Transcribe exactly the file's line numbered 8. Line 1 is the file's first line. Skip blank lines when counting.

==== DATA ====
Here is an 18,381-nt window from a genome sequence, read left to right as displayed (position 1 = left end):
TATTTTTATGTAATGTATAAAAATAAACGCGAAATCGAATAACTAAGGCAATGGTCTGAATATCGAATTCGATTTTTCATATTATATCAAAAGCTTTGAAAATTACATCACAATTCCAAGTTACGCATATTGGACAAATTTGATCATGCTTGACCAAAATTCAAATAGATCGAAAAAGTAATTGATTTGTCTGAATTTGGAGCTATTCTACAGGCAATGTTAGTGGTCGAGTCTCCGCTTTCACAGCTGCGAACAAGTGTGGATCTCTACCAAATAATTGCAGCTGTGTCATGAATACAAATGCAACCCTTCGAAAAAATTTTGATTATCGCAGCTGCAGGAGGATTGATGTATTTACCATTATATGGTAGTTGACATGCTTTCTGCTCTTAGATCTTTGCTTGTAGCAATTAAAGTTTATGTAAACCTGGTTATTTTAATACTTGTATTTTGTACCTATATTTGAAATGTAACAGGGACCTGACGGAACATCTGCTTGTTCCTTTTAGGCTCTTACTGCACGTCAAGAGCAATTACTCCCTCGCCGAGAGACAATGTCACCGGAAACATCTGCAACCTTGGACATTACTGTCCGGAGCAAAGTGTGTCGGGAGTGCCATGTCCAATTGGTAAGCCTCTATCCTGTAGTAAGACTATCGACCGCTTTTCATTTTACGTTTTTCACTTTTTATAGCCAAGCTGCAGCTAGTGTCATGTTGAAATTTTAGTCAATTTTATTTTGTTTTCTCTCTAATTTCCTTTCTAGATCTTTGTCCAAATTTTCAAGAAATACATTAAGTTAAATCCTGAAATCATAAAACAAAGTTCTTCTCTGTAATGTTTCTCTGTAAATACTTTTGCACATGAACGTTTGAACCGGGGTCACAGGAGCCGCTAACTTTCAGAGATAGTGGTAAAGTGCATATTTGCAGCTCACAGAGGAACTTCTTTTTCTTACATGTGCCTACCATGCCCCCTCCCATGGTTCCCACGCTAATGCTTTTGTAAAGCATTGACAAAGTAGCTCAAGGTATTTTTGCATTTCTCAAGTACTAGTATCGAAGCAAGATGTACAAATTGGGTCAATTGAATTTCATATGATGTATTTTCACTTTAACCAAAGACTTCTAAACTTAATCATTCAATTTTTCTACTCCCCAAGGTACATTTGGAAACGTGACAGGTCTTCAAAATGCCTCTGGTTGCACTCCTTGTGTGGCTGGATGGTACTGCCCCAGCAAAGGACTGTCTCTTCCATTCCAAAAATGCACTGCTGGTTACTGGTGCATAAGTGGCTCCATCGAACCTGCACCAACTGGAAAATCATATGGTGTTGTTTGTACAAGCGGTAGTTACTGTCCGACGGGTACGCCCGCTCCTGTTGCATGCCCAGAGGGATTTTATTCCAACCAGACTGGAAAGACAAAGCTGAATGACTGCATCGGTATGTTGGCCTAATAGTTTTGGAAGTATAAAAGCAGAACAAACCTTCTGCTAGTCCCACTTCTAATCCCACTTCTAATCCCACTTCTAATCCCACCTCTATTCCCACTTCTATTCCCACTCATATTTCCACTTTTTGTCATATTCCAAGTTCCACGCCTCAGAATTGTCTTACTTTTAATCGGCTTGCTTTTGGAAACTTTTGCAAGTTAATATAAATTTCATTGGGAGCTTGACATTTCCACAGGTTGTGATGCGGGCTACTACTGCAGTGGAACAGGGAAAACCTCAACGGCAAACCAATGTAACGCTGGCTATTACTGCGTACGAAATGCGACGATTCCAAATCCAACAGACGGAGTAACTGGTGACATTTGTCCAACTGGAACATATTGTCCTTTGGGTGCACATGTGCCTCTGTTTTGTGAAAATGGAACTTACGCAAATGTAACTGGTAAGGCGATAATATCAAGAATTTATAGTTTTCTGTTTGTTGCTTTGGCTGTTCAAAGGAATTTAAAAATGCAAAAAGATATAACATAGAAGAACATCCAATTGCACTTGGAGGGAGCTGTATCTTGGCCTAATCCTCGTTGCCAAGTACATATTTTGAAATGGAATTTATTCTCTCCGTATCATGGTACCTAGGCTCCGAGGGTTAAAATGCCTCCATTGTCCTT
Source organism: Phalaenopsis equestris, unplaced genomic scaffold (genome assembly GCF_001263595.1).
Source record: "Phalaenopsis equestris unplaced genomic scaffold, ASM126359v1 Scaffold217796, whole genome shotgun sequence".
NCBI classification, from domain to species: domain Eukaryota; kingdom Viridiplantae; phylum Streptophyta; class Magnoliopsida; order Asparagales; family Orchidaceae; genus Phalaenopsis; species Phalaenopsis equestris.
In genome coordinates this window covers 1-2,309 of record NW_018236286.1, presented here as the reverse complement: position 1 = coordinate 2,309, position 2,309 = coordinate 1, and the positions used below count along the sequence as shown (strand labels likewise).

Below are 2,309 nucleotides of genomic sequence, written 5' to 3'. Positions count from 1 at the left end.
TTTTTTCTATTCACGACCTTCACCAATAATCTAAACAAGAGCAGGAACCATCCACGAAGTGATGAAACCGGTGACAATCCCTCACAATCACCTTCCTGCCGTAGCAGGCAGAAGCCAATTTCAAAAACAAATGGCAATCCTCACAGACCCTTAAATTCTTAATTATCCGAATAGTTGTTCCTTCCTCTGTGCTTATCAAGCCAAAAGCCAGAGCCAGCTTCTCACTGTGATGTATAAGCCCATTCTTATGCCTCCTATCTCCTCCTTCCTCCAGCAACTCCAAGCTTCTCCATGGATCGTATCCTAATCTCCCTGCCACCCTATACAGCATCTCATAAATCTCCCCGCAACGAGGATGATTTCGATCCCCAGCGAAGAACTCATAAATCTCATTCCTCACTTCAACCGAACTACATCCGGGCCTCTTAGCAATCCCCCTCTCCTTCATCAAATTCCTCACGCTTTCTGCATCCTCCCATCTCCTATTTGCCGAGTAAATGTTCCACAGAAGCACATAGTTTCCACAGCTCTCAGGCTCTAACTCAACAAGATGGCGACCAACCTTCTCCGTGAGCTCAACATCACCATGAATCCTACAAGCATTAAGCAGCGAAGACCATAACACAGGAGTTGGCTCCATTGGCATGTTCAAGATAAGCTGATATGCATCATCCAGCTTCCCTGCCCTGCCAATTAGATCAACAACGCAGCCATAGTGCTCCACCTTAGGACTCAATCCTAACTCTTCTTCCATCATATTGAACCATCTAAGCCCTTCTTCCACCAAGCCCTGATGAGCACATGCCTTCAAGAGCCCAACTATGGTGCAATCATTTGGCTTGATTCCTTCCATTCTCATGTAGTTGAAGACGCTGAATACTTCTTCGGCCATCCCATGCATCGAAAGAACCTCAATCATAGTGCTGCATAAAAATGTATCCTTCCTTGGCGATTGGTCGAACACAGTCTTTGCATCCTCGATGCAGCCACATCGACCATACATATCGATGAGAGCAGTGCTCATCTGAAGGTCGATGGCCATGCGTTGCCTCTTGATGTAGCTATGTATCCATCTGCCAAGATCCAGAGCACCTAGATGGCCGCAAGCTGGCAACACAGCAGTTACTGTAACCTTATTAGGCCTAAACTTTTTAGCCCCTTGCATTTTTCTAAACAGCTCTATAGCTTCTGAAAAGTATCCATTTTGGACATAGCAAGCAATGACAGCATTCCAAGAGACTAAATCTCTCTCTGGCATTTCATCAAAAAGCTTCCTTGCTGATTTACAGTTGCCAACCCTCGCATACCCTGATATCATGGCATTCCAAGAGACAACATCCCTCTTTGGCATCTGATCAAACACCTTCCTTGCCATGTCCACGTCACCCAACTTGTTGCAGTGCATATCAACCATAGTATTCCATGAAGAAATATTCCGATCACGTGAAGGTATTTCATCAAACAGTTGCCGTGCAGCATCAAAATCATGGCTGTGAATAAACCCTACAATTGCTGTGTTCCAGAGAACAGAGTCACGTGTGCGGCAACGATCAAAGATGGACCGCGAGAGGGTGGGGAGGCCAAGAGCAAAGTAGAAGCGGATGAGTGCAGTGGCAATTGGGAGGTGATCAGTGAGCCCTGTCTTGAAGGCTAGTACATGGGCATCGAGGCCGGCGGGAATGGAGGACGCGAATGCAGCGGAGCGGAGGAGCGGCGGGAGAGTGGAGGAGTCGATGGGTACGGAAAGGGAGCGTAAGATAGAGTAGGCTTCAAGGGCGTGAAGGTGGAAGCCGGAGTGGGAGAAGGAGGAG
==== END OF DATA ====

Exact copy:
TTTTTTCTATTCACGACCTTCACCAATAATCTAAACAAGAGCAGGAACCATCCACGAAGTGATGAAACCGGTGACAATCCCTCACAATCACCTTCCTGCCGTAGCAGGCAGAAGCCAATTTCAAAAACAAATGGCAATCCTCACAGACCCTTAAATTCTTAATTATCCGAATAGTTGTTCCTTCCTCTGTGCTTATCAAGCCAAAAGCCAGAGCCAGCTTCTCACTGTGATGTATAAGCCCATTCTTATGCCTCCTATCTCCTCCTTCCTCCAGCAACTCCAAGCTTCTCCATGGATCGTATCCTAATCTCCCTGCCACCCTATACAGCATCTCATAAATCTCCCCGCAACGAGGATGATTTCGATCCCCAGCGAAGAACTCATAAATCTCATTCCTCACTTCAACCGAACTACATCCGGGCCTCTTAGCAATCCCCCTCTCCTTCATCAAATTCCTCACGCTTTCTGCATCCTCCCATCTCCTATTTGCCGAGTAAATGTTCCACAGAAGCACATAGTTTCCACAGCTCTCAGGCTCTAACTCAACAAGATGGCGACCAACCTTCTCCGTGAGCTCAACATCACCATGAATCCTACAAGCATTAAGCAGCGAAGACCATAACACAGGAGTTGGCTCCATTGGCATGTTCAAGATAAGCTGATATGCATCATCCAGCTTCCCTGCCCTGCCAATTAGATCAACAACGCAGCCATAGTGCTCCACCTTAGGACTCAATCCTAACTCTTCTTCCATCATATTGAACCATCTAAGCCCTTCTTCCACCAAGCCCTGATGAGCACATGCCTTCAAGAGCCCAACTATGGTGCAATCATTTGGCTTGATTCCTTCCATTCTCATGTAGTTGAAGACGCTGAATACTTCTTCGGCCATCCCATGCATCGAAAGAACCTCAATCATAGTGCTGCATAAAAATGTATCCTTCCTTGGCGATTGGTCGAACACAGTCTTTGCATCCTCGATGCAGCCACATCGACCATACATATCGATGAGAGCAGTGCTCATCTGAAGGTCGATGGCCATGCGTTGCCTCTTGATGTAGCTATGTATCCATCTGCCAAGATCCAGAGCACCTAGATGGCCGCAAGCTGGCAACACAGCAGTTACTGTAACCTTATTAGGCCTAAACTTTTTAGCCCCTTGCATTTTTCTAAACAGCTCTATAGCTTCTGAAAAGTATCCATTTTGGACATAGCAAGCAATGACAGCATTCCAAGAGACTAAATCTCTCTCTGGCATTTCATCAAAAAGCTTCCTTGCTGATTTACAGTTGCCAACCCTCGCATACCCTGATATCATGGCATTCCAAGAGACAACATCCCTCTTTGGCATCTGATCAAACACCTTCCTTGCCATGTCCACGTCACCCAACTTGTTGCAGTGCATATCAACCATAGTATTCCATGAAGAAATATTCCGATCACGTGAAGGTATTTCATCAAACAGTTGCCGTGCAGCATCAAAATCATGGCTGTGAATAAACCCTACAATTGCTGTGTTCCAGAGAACAGAGTCACGTGTGCGGCAACGATCAAAGATGGACCGCGAGAGGGTGGGGAGGCCAAGAGCAAAGTAGAAGCGGATGAGTGCAGTGGCAATTGGGAGGTGATCAGTGAGCCCTGTCTTGAAGGCTAGTACATGGGCATCGAGGCCGGCGGGAATGGAGGACGCGAATGCAGCGGAGCGGAGGAGCGGCGGGAGAGTGGAGGAGTCGATGGGTACGGAAAGGGAGCGTAAGATAGAGTAGGCTTCAAGGGCGTGAAGGTGGAAGCCGGAGTGGGAGAAGGAGGAG